Iranian banking industry wants guaranteed sanctions relief

TEHRAN, May 10 (MNA) – During the ongoing JCPOA talks in Vienna, Iran is pushing for its banking industry to be given guaranteed and conclusive sanctions relief.

Iran is pushing for its banking industry to be given guaranteed and conclusive sanctions relief at talks to restore the country’s nuclear deal with world powers, Bloomberg reported.

“The removal of sanctions against the central bank, Iranian banks, SWIFT, and any money transfer between them and major foreign correspondent banks, needs to be verified,” Abdolnaser Hemmati, the governor of the Central Bank of Iran, said in answers to written questions, referring to restrictions on Iranian access to the Belgium-based global payments system.

Hemmati said that officials from the central bank are directly involved in the talks to ensure US sanctions removal is tangible. Negotiations resumed in Vienna on Friday in an attempt to rebuild the 2015 agreement struck by Tehran and a group of six leading nations.

That accord wasn’t enough to persuade European banks to work with Iran, even before the Trump administration abandoned it in 2018, Bloomberg wrote.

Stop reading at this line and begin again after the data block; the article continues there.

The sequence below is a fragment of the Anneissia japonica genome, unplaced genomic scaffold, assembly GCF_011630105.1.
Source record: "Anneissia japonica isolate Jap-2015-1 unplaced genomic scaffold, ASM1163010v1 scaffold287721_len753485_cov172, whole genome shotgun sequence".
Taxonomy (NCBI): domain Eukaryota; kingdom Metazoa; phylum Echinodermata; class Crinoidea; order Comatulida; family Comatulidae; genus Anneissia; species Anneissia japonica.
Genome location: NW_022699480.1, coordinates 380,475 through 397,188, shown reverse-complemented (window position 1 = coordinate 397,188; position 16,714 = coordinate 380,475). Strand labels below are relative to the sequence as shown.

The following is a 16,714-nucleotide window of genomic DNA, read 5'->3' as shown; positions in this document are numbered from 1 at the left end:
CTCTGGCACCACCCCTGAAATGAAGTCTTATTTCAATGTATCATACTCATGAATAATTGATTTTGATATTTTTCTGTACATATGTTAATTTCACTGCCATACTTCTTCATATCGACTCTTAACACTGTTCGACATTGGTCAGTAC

Global lenders feared running afoul of regulations and risking multi-million dollar fines, as banks in South Korea and the US have found to their cost. Iranian officials soon complained that the residue of US sanctions was still harming their ability to bank with the world.

In February, Supreme Leader Ayatollah Ali Khamenei told the country’s diplomats that they must avoid a similar trap this time around. American sanctions must be removed “in practice, not just in words or on paper,” the 82-year-old cleric said.

“We will make the verification in our own ways,” Hemmati said. “Personally, I am hopeful about the trend of negotiations.”

Iran says US sanctions have damaged its ability to import non-sanctioned goods like food and medicines and effectively handle the coronavirus outbreak. Washington has also stood in the way of Iran’s $5 billion loan application to the International Monetary Fund.

Bloomberg added that Pressure’s also being applied in Washington. On Thursday, Wall Street firms urged the Biden administration to ease the burden in complying with the flood of sanctions that Trump levied toward adversaries, including Iran.

LexisNexis Risk Solutions estimates that financial institutions in the U.S. and Canada spent $42 billion in 2020 on financial crime compliance - which includes sanctions and anti-money laundering efforts.


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